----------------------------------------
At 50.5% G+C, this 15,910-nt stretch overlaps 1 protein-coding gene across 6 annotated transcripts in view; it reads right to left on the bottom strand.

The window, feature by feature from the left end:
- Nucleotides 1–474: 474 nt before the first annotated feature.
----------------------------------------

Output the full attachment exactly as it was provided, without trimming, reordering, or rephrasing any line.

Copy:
At 50.5% G+C, this 15,910-nt stretch overlaps 1 protein-coding gene across 6 annotated transcripts in view; it reads right to left on the bottom strand.

The window, feature by feature from the left end:
- Nucleotides 1–474: 474 nt before the first annotated feature.